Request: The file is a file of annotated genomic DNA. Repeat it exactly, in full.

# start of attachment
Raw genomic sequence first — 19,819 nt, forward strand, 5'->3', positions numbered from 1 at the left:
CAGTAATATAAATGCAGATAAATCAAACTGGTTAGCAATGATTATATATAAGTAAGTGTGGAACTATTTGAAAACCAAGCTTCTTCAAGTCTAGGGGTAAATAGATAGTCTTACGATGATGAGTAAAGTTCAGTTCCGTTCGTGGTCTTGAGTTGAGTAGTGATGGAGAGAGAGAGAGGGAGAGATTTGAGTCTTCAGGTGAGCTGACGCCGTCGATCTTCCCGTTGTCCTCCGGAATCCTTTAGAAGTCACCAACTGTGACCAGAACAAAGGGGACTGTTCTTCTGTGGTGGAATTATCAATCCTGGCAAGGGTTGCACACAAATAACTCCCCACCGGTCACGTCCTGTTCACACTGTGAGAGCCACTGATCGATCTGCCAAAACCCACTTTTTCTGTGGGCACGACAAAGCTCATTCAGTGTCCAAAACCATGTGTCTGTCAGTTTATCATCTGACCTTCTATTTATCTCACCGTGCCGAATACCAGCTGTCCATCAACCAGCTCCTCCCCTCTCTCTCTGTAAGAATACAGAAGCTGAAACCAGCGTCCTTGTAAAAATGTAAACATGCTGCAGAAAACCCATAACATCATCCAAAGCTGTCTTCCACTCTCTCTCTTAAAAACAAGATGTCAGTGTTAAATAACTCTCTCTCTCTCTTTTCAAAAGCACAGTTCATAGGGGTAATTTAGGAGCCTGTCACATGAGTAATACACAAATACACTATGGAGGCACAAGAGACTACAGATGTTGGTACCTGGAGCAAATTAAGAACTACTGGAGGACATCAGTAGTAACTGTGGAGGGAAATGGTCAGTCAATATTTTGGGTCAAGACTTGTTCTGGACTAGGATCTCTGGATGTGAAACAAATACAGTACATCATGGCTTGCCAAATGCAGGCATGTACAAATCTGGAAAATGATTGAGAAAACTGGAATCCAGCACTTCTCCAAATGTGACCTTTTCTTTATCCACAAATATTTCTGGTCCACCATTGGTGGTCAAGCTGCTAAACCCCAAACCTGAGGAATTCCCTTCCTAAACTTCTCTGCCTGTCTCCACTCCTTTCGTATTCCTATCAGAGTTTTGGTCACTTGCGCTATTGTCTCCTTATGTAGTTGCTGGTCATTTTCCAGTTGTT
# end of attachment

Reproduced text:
Raw genomic sequence first — 19,819 nt, forward strand, 5'->3', positions numbered from 1 at the left:
CAGTAATATAAATGCAGATAAATCAAACTGGTTAGCAATGATTATATATAAGTAAGTGTGGAACTATTTGAAAACCAAGCTTCTTCAAGTCTAGGGGTAAATAGATAGTCTTACGATGATGAGTAAAGTTCAGTTCCGTTCGTGGTCTTGAGTTGAGTAGTGATGGAGAGAGAGAGAGGGAGAGATTTGAGTCTTCAGGTGAGCTGACGCCGTCGATCTTCCCGTTGTCCTCCGGAATCCTTTAGAAGTCACCAACTGTGACCAGAACAAAGGGGACTGTTCTTCTGTGGTGGAATTATCAATCCTGGCAAGGGTTGCACACAAATAACTCCCCACCGGTCACGTCCTGTTCACACTGTGAGAGCCACTGATCGATCTGCCAAAACCCACTTTTTCTGTGGGCACGACAAAGCTCATTCAGTGTCCAAAACCATGTGTCTGTCAGTTTATCATCTGACCTTCTATTTATCTCACCGTGCCGAATACCAGCTGTCCATCAACCAGCTCCTCCCCTCTCTCTCTGTAAGAATACAGAAGCTGAAACCAGCGTCCTTGTAAAAATGTAAACATGCTGCAGAAAACCCATAACATCATCCAAAGCTGTCTTCCACTCTCTCTCTTAAAAACAAGATGTCAGTGTTAAATAACTCTCTCTCTCTCTTTTCAAAAGCACAGTTCATAGGGGTAATTTAGGAGCCTGTCACATGAGTAATACACAAATACACTATGGAGGCACAAGAGACTACAGATGTTGGTACCTGGAGCAAATTAAGAACTACTGGAGGACATCAGTAGTAACTGTGGAGGGAAATGGTCAGTCAATATTTTGGGTCAAGACTTGTTCTGGACTAGGATCTCTGGATGTGAAACAAATACAGTACATCATGGCTTGCCAAATGCAGGCATGTACAAATCTGGAAAATGATTGAGAAAACTGGAATCCAGCACTTCTCCAAATGTGACCTTTTCTTTATCCACAAATATTTCTGGTCCACCATTGGTGGTCAAGCTGCTAAACCCCAAACCTGAGGAATTCCCTTCCTAAACTTCTCTGCCTGTCTCCACTCCTTTCGTATTCCTATCAGAGTTTTGGTCACTTGCGCTATTGTCTCCTTATGTAGTTGCTGGTCATTTTCCAGTTGTT